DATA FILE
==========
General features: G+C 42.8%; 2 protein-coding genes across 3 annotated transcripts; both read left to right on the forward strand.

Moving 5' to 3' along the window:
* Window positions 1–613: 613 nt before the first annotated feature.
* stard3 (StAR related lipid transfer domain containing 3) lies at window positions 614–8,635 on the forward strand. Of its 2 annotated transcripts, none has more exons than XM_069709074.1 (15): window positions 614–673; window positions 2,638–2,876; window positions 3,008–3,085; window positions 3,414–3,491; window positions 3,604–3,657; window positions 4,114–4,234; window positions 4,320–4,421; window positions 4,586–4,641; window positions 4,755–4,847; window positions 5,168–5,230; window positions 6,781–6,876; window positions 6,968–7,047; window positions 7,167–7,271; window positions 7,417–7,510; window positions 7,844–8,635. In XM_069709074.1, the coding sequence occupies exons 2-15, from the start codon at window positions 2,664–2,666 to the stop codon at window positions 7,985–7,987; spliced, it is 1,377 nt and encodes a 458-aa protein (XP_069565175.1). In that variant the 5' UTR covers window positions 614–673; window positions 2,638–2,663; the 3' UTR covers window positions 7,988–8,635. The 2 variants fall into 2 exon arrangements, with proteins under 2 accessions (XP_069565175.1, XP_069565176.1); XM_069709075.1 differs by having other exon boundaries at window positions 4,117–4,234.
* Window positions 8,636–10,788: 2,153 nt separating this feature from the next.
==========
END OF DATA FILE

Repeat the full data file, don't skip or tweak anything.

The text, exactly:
General features: G+C 42.8%; 2 protein-coding genes across 3 annotated transcripts; both read left to right on the forward strand.

Moving 5' to 3' along the window:
* Window positions 1–613: 613 nt before the first annotated feature.
* stard3 (StAR related lipid transfer domain containing 3) lies at window positions 614–8,635 on the forward strand. Of its 2 annotated transcripts, none has more exons than XM_069709074.1 (15): window positions 614–673; window positions 2,638–2,876; window positions 3,008–3,085; window positions 3,414–3,491; window positions 3,604–3,657; window positions 4,114–4,234; window positions 4,320–4,421; window positions 4,586–4,641; window positions 4,755–4,847; window positions 5,168–5,230; window positions 6,781–6,876; window positions 6,968–7,047; window positions 7,167–7,271; window positions 7,417–7,510; window positions 7,844–8,635. In XM_069709074.1, the coding sequence occupies exons 2-15, from the start codon at window positions 2,664–2,666 to the stop codon at window positions 7,985–7,987; spliced, it is 1,377 nt and encodes a 458-aa protein (XP_069565175.1). In that variant the 5' UTR covers window positions 614–673; window positions 2,638–2,663; the 3' UTR covers window positions 7,988–8,635. The 2 variants fall into 2 exon arrangements, with proteins under 2 accessions (XP_069565175.1, XP_069565176.1); XM_069709075.1 differs by having other exon boundaries at window positions 4,117–4,234.
* Window positions 8,636–10,788: 2,153 nt separating this feature from the next.